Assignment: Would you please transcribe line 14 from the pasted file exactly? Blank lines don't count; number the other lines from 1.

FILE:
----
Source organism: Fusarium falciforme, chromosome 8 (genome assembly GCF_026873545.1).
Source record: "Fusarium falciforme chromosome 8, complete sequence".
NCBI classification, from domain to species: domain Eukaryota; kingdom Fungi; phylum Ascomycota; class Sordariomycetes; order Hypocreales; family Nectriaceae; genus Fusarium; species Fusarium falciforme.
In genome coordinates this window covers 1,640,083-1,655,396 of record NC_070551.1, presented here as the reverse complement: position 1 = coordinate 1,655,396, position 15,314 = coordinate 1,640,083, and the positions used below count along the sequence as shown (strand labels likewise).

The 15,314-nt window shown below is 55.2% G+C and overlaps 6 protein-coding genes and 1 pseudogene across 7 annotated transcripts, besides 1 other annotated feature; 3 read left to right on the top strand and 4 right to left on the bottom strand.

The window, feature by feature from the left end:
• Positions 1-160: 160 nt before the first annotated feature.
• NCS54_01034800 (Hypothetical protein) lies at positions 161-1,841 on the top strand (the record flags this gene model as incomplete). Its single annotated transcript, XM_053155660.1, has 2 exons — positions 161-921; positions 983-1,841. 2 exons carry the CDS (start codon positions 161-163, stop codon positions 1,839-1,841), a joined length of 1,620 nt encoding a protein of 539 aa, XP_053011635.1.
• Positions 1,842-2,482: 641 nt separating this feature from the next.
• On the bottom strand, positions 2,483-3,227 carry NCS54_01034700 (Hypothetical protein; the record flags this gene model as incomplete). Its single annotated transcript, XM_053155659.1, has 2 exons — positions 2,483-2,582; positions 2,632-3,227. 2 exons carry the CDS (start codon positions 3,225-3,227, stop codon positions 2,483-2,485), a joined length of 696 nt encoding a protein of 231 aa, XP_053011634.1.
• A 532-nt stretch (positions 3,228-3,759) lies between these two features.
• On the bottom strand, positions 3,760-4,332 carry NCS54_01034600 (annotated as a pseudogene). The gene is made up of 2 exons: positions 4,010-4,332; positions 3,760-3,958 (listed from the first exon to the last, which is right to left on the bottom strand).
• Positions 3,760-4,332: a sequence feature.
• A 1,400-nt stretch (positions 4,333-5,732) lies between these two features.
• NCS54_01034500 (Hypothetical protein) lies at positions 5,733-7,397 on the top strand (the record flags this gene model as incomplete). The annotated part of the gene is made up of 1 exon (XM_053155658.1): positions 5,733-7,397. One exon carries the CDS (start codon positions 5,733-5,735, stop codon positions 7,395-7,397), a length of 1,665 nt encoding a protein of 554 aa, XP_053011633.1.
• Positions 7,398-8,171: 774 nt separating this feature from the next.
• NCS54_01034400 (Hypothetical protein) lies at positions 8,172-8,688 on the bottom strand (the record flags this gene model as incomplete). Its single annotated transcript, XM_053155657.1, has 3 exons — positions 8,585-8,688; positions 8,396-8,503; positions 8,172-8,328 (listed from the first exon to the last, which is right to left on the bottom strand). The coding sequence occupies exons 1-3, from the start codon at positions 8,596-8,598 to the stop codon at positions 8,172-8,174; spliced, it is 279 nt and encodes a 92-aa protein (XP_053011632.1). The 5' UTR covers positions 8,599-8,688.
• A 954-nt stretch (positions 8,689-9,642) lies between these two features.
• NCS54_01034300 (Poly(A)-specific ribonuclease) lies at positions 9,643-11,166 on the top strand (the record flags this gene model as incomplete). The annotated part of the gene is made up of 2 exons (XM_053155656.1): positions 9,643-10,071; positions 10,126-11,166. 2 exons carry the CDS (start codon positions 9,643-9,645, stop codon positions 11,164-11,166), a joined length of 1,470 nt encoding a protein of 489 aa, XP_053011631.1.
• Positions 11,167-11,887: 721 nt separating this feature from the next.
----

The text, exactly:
• A 1,400-nt stretch (positions 4,333-5,732) lies between these two features.